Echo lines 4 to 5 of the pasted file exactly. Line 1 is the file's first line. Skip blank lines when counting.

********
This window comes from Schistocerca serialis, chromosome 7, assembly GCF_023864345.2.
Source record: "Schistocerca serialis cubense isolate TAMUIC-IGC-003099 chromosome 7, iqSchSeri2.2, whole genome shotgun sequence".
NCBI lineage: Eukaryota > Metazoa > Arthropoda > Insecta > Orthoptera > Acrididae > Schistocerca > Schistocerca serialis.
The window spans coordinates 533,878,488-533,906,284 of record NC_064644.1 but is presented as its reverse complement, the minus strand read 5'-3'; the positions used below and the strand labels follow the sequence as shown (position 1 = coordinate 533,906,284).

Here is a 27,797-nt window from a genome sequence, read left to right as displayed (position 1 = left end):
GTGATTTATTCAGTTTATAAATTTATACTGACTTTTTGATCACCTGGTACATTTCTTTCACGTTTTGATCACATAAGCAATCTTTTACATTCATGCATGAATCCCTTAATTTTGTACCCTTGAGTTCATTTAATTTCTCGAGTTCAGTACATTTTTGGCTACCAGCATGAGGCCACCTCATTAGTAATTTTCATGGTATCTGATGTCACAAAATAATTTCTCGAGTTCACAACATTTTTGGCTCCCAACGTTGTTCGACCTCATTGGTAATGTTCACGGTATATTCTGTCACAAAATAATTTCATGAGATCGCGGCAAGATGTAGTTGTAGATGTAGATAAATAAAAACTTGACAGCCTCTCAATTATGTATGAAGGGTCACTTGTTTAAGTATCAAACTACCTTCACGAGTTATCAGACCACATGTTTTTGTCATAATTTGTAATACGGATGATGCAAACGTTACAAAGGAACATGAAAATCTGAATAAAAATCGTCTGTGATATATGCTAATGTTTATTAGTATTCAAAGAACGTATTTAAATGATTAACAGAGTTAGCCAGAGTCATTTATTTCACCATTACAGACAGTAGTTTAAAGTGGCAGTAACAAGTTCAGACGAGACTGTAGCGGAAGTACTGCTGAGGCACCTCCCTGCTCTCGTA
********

The window spans coordinates 533,878,488-533,906,284 of record NC_064644.1 but is presented as its reverse complement, the minus strand read 5'-3'; the positions used below and the strand labels follow the sequence as shown (position 1 = coordinate 533,906,284).

Here is a 27,797-nt window from a genome sequence, read left to right as displayed (position 1 = left end):